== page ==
What Writers Can Learn From Olympic Athletes

Watching a high schooler swim her way to a gold medal tonight in swimming made me think about goals. Our goals for greatness and whether they are reasonable or not. Watching people medal in the Olympics makes it look almost easy. Almost. We kind of know the athletes have dedicated maybe the last four plus years to training; hard, awful pain-inducing training. We might realize they have to watch what they eat, meaning no pancakes for a month at least. And the mental toughness has to play into it. Envisioning winning must be tough while taking breaths and swimming.

We haven’t witnessed all these athletes have willingly given up to pursue greatness. Early mornings spent training, starting from an early age, because discipline is mastered before anything else can be learned. These Olympians have a desire to focus on one thing: their sport and how they will win at it. It takes hours upon hours a day of relentless practice. Diet is code for what they place in their mouths and thus, bodies for fuel. And they never give up. Pain is a way of life. Winners feel tired, yet they strive forward, pushing at Olympic and world records. Olympic athletes are focused on winning. Just being at the Olympics for most is enough, but for the medalists it is so much more. They never stop believing their dream.

What can writers take from away from these amazing and inspiring athletes? What can we learn from the contenders who fade out of medaling? A lot, actually. We must be discilpined. We must write every day. Just put something down on paper, and stop thinking about the perfect word. Writing is often the art of getting into the flow, and it often has nothing to do with feeling inspired. If it were up to bouts of inspiration, we would not have Thoreau, Austen, Tolkien, Ruth Ware (my favorite right now), along with Tolstoy, and more. All the greats wrote when they felt uninspired. They just wrote words in a thoughtful, logical procession on paper or computer.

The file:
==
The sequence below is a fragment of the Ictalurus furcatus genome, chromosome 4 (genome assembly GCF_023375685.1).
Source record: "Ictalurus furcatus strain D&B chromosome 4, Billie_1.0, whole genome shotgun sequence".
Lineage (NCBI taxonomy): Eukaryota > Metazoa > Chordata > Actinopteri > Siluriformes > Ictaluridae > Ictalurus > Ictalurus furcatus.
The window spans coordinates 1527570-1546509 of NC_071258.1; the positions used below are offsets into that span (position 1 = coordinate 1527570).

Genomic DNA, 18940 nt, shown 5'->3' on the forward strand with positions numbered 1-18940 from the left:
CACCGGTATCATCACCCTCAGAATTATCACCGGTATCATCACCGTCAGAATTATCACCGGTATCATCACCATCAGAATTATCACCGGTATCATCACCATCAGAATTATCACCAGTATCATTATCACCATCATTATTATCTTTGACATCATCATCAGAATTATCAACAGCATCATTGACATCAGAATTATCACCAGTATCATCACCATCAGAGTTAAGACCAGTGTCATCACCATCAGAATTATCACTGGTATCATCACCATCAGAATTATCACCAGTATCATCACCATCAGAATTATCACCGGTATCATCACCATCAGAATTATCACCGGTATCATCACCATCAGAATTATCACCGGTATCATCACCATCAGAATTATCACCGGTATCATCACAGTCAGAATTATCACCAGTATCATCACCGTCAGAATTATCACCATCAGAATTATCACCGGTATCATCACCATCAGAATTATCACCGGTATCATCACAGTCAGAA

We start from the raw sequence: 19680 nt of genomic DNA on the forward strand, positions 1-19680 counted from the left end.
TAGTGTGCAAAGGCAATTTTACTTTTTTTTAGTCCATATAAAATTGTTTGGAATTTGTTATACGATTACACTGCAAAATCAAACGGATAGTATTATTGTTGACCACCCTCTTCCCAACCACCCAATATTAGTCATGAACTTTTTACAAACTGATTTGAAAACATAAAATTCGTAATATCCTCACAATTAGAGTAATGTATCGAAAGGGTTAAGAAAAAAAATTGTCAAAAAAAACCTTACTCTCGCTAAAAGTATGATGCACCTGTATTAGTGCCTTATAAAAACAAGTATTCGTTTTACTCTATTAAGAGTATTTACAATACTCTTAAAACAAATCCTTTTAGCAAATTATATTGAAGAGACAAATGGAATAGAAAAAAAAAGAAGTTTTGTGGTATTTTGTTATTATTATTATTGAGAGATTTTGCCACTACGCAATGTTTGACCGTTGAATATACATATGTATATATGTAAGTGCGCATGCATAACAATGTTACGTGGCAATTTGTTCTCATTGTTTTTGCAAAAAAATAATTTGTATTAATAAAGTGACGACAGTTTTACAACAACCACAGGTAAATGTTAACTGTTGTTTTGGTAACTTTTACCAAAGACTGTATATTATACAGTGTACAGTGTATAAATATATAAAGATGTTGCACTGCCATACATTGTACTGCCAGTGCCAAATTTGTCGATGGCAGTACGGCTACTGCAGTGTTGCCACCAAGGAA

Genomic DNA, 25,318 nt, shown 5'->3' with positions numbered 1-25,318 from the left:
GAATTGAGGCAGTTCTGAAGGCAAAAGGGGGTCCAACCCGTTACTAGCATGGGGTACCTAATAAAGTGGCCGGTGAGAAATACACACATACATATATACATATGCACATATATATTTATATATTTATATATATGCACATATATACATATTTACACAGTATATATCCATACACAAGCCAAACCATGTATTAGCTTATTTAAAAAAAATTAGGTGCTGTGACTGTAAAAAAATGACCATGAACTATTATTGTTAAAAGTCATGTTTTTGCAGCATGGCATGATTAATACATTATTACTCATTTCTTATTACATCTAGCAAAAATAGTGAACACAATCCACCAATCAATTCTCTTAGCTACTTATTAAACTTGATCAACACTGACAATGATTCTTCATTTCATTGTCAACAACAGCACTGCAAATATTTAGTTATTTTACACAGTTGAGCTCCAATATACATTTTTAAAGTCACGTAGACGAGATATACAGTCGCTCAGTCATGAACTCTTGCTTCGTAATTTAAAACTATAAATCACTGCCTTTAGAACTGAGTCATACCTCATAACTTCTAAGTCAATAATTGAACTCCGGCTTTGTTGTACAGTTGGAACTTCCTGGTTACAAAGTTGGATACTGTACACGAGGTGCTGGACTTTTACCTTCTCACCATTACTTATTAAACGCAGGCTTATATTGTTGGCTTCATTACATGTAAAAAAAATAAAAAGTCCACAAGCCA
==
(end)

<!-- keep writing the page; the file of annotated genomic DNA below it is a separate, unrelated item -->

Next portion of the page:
We must fill our minds with a good diet of excellent authors. Those who write novels, short stories, essays, and more. Reading literary works of art primes us by enlarging our vocabularies, our world and how to craft an excellent article, novel or poem. Whatever it is you are into writing, you can always learn more, and this serves as mental training. You can’t write exactly like your favorite authors, but you can learn from them. Pace, phrasing, stylization, and genre are forms we need to see over and over. It sharpens us.

Most of us will never pen a bestseller, but we can get a body of work published. We can be participants at the least. We writers can show up day after day, honing our craft, mercilessly editing our wordy works, and then maybe one of us will write the next classic. Oh, we might not know it during our lifetime; but someone reading this might break through and connect with their audience. We’ll never know unless we train as Olympian writers. We can only improve, so don’t be disheartened or discouraged; which is the opposite of encouarged. Be encouraged, and cheer on others to their potential, too. We writers should cheer each other on toward greatness.

And write. Today and all days.

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Deanna Eppers

Deanna Eppers

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Musician, ex-CPA at KPMG Peat Marwick, volunteer, decorator, renovating another house, mom to three, wife to one, blogs about finding happiness